Whilst Microsoft's Internet Explorers 5 and 6 were fairly easygoing pieces of browser software which usually displayed web pages reasonably correctly irrespective of W3C compliant HTML, the same cannot be said about their successor. Indeed, like Mozilla Firefox, the new version 7 flavors of Internet Explorer seem to be rather more discriminating when it comes to displaying HTML code. This becomes especially apparent when one is looking at a page constructed from old style layers (div tags) such as the ones cranked out by Dreamweaver MX and its contemporaries.
It should be said that Maryland website design is not in fact referring to table-less designs where the HTML code simply specifies a div id and leaves all formatting issues to the CSS; I am talking about old style div tags such as the one below:
[div id="Layer1" style="position:absolute; left:350px; top:225px; width:550px;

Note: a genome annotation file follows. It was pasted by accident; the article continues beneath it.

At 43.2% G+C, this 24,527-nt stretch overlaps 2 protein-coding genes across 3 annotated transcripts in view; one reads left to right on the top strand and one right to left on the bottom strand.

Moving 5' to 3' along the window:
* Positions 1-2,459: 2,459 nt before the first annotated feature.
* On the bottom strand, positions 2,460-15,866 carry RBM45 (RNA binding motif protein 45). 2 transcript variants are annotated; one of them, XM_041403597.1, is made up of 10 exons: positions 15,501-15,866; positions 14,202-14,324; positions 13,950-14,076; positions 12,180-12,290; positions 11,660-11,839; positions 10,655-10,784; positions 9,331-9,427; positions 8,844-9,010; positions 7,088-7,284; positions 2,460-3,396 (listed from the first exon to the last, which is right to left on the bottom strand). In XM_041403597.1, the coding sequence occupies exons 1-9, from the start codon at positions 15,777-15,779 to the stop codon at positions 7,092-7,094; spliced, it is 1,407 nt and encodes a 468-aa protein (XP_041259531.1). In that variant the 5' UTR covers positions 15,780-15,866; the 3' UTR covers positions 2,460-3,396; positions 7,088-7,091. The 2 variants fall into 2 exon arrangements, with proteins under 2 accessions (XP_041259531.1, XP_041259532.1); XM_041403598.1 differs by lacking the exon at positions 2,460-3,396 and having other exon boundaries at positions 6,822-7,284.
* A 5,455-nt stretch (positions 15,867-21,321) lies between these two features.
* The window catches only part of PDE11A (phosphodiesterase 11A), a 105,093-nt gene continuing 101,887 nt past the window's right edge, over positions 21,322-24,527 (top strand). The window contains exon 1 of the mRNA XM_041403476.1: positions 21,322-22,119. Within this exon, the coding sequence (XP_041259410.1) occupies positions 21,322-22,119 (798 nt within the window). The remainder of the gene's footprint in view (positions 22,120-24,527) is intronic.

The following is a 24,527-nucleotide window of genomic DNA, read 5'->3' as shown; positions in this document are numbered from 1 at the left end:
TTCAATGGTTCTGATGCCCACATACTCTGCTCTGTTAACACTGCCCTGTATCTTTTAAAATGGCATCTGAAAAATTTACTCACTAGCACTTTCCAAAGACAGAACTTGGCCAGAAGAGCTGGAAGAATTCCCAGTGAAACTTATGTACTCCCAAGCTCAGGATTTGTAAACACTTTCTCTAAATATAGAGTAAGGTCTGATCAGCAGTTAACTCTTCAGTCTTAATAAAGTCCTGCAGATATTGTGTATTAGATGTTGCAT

height:794px; z-index:4"]Whatever content[/div]
Please note: < > brackets have been changed to [ ] brackets so the code can be displayed on this page. The above approach was (and in a lot of cases still is) a firm favorites with many less experienced web designers using earlier versions of Dreamweaver and its ilk without any clear appreciation of W3C compliant HTML or the long-term implications of launching web sites with improperly formatted code.
In any case, whilst Internet Explorer in its version 5 and 6 incarnations was the undisputed king of web browsers, issues related to improperly formatted HTML did not generally come back to haunt the designer after his or her site went live, but with the advent and increasing popularity of Firefox user complaints about text overlap, collapsed page layout and other on-screen formatting issues became an annoying part of life for many designers employing the traditional div tag approach